• 3-minute read
  • 12th November 2018

Formatting Columns in Microsoft Word

Much like ancient Greek architecture, some forms of writing would fall apart without columns. Newspapers, websites, journals, magazines and newsletters, for example, all present text in neat columns to increase readability and ensure professional presentation.

Column formatting in action.
Column formatting in action.

If you are writing something along these lines in Microsoft Word, then, you’ll need to know how the column formatting options work. Read on to find out.

Column Formatting in Microsoft Word

Quick options for basic column formatting.
Quick options for basic column formatting.

To use the pre-set column options in Microsoft Word, all you need to do is:

  • Select the text that you want to format using the cursor
  • Go to Layout > Page Setup > Columns on the ribbon
  • Pick the number and style of columns required

If you do not select any text first, the column formatting will be applied to the entire document.

Custom Column Formatting

You can also create custom columns for more control over how text is presented. To do this:

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  • Go to Layout > Page Setup > Columns and click More Columns…
  • In the new window, select:
    • The number per page
    • Whether to use a line between columns
    • The width of each column
    • Which parts of the document to format (selecting This point forward will apply a section break at the cursor position)
Additional column options.
Additional column options.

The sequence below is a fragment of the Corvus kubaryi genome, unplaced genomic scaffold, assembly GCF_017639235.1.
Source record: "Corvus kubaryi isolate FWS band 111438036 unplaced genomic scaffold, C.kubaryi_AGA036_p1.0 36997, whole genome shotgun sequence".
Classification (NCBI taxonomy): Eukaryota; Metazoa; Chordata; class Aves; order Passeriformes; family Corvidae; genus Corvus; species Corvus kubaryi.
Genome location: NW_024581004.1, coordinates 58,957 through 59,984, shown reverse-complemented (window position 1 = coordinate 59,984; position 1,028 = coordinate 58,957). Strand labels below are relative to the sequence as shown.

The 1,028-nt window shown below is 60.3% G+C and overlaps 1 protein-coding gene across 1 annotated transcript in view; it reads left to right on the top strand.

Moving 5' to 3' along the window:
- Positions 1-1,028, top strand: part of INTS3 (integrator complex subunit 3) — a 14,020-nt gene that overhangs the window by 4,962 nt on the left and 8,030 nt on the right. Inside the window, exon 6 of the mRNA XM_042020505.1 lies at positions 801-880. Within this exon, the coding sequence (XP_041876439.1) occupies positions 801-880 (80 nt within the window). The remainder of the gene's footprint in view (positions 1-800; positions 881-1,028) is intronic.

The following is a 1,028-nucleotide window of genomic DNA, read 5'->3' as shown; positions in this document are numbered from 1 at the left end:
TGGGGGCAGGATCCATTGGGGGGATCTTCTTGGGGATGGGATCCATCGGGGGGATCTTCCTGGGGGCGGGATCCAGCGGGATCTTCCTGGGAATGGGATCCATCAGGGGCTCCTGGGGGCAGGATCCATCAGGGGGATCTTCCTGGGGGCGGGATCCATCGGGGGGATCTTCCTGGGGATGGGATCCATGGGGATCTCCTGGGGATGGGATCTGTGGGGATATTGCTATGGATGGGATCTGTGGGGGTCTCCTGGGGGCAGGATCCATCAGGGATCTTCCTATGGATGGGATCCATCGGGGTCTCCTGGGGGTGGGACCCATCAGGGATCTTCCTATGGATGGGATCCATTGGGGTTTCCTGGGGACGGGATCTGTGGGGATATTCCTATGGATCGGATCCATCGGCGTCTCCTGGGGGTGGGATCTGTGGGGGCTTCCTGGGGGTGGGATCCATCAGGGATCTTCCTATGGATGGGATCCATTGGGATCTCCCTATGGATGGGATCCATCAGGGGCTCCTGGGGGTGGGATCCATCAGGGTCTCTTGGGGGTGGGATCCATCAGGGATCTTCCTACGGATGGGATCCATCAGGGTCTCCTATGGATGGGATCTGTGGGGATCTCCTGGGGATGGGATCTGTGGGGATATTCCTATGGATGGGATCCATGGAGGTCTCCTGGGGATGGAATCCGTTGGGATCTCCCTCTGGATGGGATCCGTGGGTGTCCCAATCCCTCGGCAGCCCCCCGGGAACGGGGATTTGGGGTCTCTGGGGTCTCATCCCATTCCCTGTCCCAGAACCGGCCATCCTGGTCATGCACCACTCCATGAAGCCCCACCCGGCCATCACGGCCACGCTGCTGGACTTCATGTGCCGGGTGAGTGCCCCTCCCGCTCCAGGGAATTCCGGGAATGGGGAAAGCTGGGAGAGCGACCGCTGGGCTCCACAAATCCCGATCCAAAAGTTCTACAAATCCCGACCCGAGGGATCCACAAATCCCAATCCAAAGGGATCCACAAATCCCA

When you are done, click OK to apply the selected options. This will format all selected text (or the entire document) according to your preferences.

Adding a Column Break

You can also add a “column break.” This is useful if you want to end one column part way down and start a new one at the top of the page. To do this, place the cursor where you want a column to end and go to Layout > Page Setup > Breaks > Column. This will add a column break in the place selected.

Adding a column break.
Adding a column break.

When to Use Columns

Finally, a brief word on when to use this formatting style. It would be unusual in most documents printed at portrait A4 size, such as college essays or business reports. Typically, you would only do so if a style guide requested that you format part or all of a document in this way.

However, for anything that will be printed or displayed in a wider format (e.g., on landscape A4 or larger paper), column formatting can make text easier to read by reducing the line length.

Comments (1)
22nd November 2018 at 00:52
Reminds me on MS Word practicals

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